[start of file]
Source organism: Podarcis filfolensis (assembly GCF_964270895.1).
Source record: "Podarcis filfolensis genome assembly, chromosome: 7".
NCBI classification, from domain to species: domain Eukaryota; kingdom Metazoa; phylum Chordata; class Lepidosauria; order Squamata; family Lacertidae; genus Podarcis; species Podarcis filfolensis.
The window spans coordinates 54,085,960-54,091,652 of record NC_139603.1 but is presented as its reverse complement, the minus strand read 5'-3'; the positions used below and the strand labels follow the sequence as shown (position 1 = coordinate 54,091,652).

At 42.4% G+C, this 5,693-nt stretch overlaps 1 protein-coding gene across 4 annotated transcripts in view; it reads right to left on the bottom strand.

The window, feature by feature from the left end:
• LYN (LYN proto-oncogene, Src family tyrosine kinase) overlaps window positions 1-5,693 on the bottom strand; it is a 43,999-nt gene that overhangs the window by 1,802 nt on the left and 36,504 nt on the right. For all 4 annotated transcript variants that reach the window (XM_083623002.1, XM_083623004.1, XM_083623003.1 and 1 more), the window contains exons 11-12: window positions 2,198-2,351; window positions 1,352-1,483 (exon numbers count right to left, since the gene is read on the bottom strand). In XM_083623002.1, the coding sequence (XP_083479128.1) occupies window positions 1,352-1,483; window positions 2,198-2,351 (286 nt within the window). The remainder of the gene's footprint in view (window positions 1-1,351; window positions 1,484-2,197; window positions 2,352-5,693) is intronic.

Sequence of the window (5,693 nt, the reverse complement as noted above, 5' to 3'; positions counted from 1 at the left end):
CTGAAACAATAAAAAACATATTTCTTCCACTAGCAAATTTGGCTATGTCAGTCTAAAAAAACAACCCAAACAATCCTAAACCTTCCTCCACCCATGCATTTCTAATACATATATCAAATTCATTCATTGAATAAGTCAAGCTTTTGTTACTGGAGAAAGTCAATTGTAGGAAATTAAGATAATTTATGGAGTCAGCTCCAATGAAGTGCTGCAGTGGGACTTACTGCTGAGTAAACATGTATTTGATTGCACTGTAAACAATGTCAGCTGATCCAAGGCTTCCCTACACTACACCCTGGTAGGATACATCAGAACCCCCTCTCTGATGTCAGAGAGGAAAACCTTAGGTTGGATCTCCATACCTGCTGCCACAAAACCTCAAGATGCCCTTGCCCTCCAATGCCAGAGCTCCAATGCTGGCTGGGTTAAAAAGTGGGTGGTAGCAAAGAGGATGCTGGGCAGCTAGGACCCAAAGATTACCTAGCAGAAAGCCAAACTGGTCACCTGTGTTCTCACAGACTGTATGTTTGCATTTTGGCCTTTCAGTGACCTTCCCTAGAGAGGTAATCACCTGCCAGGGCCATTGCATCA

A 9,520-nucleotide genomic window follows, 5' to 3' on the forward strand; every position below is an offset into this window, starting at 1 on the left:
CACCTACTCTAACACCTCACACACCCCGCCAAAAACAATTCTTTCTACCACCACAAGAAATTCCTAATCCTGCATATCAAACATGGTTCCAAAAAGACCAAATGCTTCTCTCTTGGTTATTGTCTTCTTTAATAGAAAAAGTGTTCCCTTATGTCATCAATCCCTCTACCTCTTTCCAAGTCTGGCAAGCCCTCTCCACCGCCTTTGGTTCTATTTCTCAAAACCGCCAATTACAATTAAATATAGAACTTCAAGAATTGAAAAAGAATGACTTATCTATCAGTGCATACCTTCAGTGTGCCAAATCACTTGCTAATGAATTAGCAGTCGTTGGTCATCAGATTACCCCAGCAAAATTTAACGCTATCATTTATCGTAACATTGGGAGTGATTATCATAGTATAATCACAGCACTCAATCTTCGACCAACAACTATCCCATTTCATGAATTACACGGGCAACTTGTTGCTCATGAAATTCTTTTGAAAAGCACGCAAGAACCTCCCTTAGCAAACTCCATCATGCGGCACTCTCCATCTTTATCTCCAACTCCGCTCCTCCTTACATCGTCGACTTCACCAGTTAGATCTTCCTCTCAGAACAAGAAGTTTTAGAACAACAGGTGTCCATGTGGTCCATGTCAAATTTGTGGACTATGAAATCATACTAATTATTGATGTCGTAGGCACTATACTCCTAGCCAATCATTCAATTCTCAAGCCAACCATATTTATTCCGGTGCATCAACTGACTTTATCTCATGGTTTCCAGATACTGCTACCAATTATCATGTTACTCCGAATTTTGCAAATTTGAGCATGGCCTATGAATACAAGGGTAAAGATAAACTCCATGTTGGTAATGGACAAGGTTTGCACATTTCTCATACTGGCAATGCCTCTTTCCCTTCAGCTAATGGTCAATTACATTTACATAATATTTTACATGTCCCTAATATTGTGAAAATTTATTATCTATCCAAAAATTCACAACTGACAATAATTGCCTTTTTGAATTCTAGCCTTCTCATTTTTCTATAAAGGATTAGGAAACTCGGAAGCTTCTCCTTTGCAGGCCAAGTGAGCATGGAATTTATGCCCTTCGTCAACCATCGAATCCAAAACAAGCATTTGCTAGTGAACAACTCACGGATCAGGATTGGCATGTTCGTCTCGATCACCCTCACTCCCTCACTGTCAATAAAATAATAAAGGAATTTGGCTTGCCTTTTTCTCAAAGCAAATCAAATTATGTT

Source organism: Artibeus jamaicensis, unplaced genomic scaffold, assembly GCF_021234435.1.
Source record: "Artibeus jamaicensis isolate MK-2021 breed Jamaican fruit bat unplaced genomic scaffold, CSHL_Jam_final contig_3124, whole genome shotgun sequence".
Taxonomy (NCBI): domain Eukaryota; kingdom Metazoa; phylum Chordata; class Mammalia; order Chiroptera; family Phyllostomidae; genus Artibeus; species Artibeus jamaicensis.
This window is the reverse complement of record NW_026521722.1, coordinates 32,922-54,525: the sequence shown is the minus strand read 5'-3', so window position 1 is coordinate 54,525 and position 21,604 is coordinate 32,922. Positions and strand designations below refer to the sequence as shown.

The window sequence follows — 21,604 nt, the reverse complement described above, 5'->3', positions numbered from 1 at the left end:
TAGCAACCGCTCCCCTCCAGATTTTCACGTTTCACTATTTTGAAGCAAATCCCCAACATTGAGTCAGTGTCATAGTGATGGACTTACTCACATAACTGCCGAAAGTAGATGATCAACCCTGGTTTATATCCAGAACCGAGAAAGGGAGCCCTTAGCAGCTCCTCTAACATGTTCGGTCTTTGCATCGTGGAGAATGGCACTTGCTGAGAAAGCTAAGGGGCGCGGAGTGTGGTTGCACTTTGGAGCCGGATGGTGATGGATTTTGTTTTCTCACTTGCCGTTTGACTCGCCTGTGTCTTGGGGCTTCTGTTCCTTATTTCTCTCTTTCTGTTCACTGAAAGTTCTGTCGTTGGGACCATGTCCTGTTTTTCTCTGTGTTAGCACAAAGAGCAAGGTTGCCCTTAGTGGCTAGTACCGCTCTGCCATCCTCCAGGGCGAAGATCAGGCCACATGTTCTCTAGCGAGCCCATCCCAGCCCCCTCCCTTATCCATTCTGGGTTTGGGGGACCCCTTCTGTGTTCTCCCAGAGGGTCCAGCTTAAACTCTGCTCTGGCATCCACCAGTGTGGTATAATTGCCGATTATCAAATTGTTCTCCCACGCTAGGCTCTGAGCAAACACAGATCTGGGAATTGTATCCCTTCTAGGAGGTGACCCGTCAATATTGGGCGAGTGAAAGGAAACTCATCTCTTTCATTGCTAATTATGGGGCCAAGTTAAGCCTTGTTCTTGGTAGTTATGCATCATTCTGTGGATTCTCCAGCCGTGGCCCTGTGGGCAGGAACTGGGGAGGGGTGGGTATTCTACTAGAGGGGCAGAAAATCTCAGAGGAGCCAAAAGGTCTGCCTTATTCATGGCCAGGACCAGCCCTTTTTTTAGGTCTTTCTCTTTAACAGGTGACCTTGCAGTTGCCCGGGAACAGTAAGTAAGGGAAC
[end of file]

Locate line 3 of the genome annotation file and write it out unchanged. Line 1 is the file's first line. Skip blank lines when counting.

NCBI classification, from domain to species: domain Eukaryota; kingdom Metazoa; phylum Chordata; class Lepidosauria; order Squamata; family Lacertidae; genus Podarcis; species Podarcis filfolensis.